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Will Self-Regulation Solve Fashion’s Sustainability Problem? | BoF Professional, This Week in Fashion

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That producing clothes spews emissions into the atmosphere, leaks chemicals into waterways and creates mountains of waste, at times exploiting labour, is a reality the fashion industry is now trying to address. This week, The Fashion Pact — the industry’s highest-profile sustainability initiative — announced a new set of targets that have brought together an unlikely alliance that includes Prada and Gap, Chanel and Zara.

The announcement was unique in a number of ways. Within the space of one year, The Fashion Pact, an initiative originally pulled together by Kering Chief Executive François-Henri Pinault at the behest of French President Emmanuel Macron last summer, has achieved more than many other similar initiatives. It has roughly doubled its signatories, agreed on seven targets, and wrangled a group of top tier fashion CEOs to make a collective public statement.

The overall targets focus on three key areas: mitigating fashion’s impact on climate, biodiversity and the oceans. Among other things, they include time-bound, quantitative commitments to tackle emissions, limit plastic use and reduce deforestation.

“It’s a long conversation to make things happen,” says Chanel Fashion President Bruno Pavlovsky, pointing to multiple in-depth conversations just to settle on an agreement around cotton (signatories have committed to transition 25 percent of their key materials to “lower climate impact sources” within the next five years).

That Chanel is part of the conversation at all is notable; it rarely participates in such cross-industry initiatives. Nor does Hermès, another signatory. Or Prada. (LVMH, whose arch-rival Kering convened the group, remains a hold out. In response to a request for comment, the company referred to a September interview Image and Environment Director Antoine Arnault gave Le Figaro in which he pointed to the fact LVMH has had its own environmental department for nearly three decades and claimed the group’s efforts to reduce its impact were “best in class.”)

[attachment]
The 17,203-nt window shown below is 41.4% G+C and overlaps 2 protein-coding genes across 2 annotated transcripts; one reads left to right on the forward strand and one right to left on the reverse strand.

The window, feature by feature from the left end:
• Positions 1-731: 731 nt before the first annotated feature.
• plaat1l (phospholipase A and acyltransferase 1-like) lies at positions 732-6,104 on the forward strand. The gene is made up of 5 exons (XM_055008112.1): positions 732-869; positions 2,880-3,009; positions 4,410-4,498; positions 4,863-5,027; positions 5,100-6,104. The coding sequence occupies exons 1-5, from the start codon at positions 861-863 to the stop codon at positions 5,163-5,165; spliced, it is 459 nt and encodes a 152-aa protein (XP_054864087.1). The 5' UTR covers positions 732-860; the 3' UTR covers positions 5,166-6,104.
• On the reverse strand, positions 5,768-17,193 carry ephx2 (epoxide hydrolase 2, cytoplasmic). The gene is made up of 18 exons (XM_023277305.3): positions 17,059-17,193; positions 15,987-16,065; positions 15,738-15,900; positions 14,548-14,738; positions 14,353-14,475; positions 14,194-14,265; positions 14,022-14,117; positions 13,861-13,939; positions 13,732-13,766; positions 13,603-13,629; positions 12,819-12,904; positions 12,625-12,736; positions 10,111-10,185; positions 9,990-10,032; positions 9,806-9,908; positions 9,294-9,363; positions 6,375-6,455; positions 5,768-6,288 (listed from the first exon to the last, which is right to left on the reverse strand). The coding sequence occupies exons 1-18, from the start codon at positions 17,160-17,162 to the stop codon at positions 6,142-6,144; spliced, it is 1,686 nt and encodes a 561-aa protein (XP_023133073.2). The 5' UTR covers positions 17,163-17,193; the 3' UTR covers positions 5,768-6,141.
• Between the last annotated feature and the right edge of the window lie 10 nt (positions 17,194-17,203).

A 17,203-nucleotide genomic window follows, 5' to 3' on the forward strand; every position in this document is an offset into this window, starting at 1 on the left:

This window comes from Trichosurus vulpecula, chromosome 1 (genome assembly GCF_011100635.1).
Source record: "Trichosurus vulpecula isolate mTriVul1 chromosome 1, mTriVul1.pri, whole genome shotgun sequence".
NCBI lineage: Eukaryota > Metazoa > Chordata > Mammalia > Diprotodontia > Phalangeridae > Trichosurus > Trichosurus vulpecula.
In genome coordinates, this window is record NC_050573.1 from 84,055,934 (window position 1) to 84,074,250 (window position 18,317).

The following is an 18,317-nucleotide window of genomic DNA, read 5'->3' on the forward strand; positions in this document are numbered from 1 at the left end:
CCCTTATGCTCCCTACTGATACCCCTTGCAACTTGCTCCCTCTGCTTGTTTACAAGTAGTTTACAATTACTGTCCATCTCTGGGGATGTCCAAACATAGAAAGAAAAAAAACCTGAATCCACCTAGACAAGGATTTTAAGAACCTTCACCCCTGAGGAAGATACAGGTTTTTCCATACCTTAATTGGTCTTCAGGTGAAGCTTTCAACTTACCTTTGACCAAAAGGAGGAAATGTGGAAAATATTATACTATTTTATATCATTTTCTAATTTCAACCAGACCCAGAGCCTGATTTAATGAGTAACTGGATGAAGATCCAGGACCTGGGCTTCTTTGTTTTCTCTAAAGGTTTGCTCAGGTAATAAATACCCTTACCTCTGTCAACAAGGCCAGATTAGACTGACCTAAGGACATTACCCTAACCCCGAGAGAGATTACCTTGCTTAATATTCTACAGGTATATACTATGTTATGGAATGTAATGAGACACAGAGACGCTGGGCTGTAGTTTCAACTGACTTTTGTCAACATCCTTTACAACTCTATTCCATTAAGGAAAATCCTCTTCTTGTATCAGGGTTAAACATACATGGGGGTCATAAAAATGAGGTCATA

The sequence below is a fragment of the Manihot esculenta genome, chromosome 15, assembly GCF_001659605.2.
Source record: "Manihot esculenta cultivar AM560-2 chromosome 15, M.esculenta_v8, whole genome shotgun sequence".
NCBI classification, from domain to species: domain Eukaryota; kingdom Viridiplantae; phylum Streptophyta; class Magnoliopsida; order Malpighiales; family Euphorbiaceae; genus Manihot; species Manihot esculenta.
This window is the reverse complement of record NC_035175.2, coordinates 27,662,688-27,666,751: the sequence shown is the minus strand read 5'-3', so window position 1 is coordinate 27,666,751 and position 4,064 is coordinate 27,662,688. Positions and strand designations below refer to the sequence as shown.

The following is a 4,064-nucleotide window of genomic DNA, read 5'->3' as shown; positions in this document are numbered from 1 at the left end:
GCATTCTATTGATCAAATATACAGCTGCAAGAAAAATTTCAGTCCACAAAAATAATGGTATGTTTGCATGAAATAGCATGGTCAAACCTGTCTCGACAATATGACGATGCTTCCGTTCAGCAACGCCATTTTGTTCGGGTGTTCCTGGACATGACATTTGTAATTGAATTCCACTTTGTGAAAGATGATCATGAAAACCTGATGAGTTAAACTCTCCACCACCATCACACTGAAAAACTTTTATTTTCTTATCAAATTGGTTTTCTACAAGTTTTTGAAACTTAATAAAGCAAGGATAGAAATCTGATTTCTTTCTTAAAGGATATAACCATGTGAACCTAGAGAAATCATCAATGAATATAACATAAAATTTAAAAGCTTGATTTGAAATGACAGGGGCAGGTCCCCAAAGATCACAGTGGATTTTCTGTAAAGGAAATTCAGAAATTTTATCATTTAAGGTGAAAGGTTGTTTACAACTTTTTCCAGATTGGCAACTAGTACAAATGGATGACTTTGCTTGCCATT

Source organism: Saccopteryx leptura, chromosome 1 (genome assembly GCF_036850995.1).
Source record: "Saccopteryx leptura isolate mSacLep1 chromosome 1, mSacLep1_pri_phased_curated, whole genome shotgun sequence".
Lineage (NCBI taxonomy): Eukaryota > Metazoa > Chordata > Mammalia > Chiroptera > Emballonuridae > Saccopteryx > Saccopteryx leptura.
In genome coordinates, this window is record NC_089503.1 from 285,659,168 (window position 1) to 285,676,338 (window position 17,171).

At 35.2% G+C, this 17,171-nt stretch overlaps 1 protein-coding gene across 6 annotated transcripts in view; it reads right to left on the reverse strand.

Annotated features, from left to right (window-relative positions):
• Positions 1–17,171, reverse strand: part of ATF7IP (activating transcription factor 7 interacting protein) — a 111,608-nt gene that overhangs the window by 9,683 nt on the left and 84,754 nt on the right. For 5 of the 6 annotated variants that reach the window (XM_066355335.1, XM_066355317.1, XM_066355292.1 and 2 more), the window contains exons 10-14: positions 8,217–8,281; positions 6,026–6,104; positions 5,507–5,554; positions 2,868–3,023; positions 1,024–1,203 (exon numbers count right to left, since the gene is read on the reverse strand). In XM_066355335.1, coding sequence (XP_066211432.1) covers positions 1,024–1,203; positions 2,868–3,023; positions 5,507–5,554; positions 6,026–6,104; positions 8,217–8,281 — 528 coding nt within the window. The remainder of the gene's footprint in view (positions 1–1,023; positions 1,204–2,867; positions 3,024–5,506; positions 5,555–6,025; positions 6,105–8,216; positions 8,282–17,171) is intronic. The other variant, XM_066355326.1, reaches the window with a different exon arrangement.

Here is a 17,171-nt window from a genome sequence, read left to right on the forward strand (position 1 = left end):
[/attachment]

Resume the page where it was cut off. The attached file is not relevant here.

Then there’s the fact it’s CEO-led and was formed in a crucible of political pressure — in addition to Macron’s input, it was presented at the G7 summit in Biarritz last August. Both those things have lent the group momentum, purpose and perhaps, from an executive perspective, some urgency. As Pavlovsky puts it, “The Fashion Pact is not new regulation, it’s an aspiration.” Indeed, participation is voluntary, signatories will choose how they meet the group’s targets and there’s no mechanism for accountability if they don’t.

Which raises the question, how much impact can The Fashion Pact really have?

To date, industry initiatives to tackle these issues have made for slow and limited progress. The sector’s track record for self-policing is poor, with decades of work to clean up the worst labour abuses in the industry’s supply chain — the issue fashion has focused on for longest — widely viewed as insufficient.

Mounting concern over fashion’s negative social and environmental impact among consumers, regulators and investors is upping the pressure for more action, but will the industry take actions that may not match its own financial interest?

Though some sustainability initiatives could bolster the bottom line by driving efficiencies and leaning into shifting consumer demand, many experts ultimately agree that making fashion meaningfully more sustainable will be difficult, if not impossible, within the framework of the industry’s current growth-focused business model. Some argue it’s an impossible conflict between long- and short-term interests.

Though Pinault launched The Fashion Pact last year with a call to fellow executives to join in setting challenging goals, its consensus targets reflect the different pace of progress across its signatories.